2. Materials and Methods

The current article is part of the ECOtronics project, in which different research units investigate the electrical circuits, material behavior and commercial aspects of developing printed electronics. The objective of this study is to demonstrate the potential of printed electronics to decrease the environmental impacts throughout the products’ lifecycle. The scenarios in this article were based on the best commercially available materials and could help electronic circuit designers to understand the environmental profile of their products.
The data used to conduct a lifecycle assessment were gathered by searching through the following sources:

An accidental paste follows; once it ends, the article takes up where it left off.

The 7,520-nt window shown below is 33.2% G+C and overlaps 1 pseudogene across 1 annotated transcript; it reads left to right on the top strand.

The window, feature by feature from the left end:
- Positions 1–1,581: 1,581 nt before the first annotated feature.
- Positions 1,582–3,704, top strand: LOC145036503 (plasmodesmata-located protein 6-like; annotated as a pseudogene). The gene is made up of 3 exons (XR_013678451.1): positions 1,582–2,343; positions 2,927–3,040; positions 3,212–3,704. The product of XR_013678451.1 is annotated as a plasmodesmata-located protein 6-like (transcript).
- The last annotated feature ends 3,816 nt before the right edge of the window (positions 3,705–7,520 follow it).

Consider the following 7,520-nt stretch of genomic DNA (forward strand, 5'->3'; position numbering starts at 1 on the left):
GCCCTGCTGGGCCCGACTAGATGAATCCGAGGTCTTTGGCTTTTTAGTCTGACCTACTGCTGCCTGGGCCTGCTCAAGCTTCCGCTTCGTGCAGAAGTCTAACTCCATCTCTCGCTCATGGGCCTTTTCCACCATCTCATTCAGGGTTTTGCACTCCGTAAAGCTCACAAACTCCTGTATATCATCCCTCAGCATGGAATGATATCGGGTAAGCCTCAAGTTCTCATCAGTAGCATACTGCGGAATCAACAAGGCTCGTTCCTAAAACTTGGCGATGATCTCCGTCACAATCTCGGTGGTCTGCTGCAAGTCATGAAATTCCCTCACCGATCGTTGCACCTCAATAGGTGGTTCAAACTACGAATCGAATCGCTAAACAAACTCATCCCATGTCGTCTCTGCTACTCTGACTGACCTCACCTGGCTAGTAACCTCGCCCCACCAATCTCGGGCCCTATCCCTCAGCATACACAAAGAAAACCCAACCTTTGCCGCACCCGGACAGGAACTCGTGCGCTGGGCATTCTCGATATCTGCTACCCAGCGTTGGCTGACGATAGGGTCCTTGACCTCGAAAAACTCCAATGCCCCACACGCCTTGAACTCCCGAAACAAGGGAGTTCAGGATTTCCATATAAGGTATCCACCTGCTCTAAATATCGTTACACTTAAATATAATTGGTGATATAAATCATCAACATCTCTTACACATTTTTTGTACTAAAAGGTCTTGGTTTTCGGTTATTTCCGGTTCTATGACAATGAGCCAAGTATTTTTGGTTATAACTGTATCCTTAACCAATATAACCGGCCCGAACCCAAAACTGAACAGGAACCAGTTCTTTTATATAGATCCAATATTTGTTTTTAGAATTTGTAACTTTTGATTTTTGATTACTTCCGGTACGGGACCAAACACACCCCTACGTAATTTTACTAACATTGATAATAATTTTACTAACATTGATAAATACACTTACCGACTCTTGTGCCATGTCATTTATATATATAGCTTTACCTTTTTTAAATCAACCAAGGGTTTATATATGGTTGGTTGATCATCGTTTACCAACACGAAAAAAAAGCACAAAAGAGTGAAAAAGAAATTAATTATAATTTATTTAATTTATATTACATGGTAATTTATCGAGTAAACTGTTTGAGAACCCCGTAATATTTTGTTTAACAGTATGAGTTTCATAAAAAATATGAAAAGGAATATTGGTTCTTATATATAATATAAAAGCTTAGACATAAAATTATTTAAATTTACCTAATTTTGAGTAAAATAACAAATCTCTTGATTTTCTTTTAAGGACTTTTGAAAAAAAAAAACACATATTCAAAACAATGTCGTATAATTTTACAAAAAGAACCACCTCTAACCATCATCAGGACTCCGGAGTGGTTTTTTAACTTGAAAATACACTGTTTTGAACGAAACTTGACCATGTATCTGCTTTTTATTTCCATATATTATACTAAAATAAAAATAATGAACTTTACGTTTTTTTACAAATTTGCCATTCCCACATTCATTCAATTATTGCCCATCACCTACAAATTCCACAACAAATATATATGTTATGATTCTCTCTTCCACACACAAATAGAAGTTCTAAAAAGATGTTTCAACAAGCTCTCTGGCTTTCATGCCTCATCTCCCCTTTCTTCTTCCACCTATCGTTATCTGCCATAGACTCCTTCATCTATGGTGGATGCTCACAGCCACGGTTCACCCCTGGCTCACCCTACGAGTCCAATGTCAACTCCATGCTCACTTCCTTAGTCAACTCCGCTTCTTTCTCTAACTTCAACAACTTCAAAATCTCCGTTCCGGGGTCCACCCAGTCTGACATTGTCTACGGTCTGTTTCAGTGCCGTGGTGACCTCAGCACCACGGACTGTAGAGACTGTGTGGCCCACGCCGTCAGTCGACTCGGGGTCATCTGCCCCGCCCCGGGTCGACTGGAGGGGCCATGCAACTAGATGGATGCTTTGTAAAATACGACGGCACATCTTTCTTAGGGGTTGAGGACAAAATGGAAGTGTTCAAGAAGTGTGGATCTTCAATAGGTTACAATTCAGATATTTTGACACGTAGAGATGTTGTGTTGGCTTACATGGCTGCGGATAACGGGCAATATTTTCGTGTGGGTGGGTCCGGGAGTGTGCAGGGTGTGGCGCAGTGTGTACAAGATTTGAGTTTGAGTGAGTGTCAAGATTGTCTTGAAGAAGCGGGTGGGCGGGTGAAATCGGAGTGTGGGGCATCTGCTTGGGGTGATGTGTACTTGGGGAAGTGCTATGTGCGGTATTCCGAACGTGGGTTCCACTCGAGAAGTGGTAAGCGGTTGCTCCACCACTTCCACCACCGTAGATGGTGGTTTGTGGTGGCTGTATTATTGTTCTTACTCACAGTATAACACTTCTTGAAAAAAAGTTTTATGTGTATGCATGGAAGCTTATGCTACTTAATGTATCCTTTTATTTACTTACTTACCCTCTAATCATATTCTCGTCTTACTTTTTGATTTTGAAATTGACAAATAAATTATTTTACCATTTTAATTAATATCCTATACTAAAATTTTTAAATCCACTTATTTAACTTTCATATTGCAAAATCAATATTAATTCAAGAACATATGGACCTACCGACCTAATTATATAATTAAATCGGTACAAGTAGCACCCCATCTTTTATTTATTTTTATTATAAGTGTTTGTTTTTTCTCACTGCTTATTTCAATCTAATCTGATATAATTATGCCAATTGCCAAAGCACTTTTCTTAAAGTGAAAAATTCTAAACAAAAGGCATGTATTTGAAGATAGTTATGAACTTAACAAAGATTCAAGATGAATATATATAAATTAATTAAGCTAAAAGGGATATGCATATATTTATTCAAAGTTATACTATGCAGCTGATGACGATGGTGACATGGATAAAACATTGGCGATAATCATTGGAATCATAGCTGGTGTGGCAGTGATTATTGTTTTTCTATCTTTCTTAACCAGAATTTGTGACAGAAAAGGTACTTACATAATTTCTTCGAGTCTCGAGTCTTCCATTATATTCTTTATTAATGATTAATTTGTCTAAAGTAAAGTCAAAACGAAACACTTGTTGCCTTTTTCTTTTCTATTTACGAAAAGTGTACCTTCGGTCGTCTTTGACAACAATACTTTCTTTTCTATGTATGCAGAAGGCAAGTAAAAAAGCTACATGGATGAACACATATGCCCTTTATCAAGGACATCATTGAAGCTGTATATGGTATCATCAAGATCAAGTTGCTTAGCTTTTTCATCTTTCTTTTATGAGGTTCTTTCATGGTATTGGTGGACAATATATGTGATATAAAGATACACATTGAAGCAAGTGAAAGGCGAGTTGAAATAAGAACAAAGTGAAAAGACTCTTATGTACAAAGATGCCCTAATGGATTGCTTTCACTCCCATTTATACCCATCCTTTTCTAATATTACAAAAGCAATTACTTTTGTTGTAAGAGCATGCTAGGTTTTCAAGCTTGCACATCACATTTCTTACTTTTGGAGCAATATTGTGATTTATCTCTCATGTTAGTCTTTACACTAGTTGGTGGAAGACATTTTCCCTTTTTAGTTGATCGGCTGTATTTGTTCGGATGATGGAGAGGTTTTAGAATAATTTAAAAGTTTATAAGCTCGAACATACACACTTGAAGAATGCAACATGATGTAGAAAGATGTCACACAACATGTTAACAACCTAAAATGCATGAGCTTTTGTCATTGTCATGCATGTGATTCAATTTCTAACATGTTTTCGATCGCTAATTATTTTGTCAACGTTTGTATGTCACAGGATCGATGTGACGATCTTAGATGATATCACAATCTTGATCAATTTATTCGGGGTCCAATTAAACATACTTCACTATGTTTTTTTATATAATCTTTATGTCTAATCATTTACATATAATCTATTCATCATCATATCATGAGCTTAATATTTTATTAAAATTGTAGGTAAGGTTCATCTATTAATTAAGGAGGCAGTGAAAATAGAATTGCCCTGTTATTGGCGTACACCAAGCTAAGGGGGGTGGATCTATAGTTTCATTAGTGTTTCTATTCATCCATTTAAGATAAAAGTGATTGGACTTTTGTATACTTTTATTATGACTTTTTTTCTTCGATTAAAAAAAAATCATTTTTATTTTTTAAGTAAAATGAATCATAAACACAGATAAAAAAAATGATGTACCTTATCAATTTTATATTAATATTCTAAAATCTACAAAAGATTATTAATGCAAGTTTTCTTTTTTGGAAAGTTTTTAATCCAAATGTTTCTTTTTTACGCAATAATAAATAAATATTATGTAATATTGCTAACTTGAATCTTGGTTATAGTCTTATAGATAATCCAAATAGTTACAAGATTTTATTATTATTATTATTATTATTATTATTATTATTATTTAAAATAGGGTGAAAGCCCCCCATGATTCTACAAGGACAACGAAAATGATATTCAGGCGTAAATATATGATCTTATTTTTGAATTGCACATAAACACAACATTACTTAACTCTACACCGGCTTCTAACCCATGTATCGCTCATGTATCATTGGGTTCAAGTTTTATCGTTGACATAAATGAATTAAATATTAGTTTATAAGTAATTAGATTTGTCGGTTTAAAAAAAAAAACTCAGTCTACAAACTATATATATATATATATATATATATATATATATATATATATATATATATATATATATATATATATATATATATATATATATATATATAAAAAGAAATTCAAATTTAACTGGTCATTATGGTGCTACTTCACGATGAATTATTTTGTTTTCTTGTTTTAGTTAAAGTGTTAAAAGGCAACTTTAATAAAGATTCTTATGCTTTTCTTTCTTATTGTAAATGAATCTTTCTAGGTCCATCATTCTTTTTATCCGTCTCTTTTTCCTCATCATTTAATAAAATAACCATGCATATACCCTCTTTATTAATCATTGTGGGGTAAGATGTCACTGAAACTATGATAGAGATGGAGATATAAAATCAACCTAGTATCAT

LCA databases (Ecoinvent database or GaBi software);
Literature study;
Contacting specialists in the field.
A lifecycle assessment (LCA) quantifies the potential environmental impacts throughout the products’ lifecycle [23]. The LCA framework is implemented in four phases: goal and scope definition, lifecycle inventory (LCI), lifecycle impact assessment (LCIA) and interpretation. In addition, a sensitivity analysis is recommended to enhance the creditability of the LCA study [23].

2.1. Goal and Scope Definition

The goal of this LCA study was to assess and compare the environmental impact of alternative production methods and materials for PCB manufacturing. The conventional substrate in this study refers to fiber-glass-reinforced brominated epoxy resin (FR4) and the comparative cases are PET, PLA/GF composite and paper. The conductive material in the baseline is copper and, in other cases, the baseline is an electrically conductive adhesive, which is a combination of 50% resin and 50% silver nanoparticles.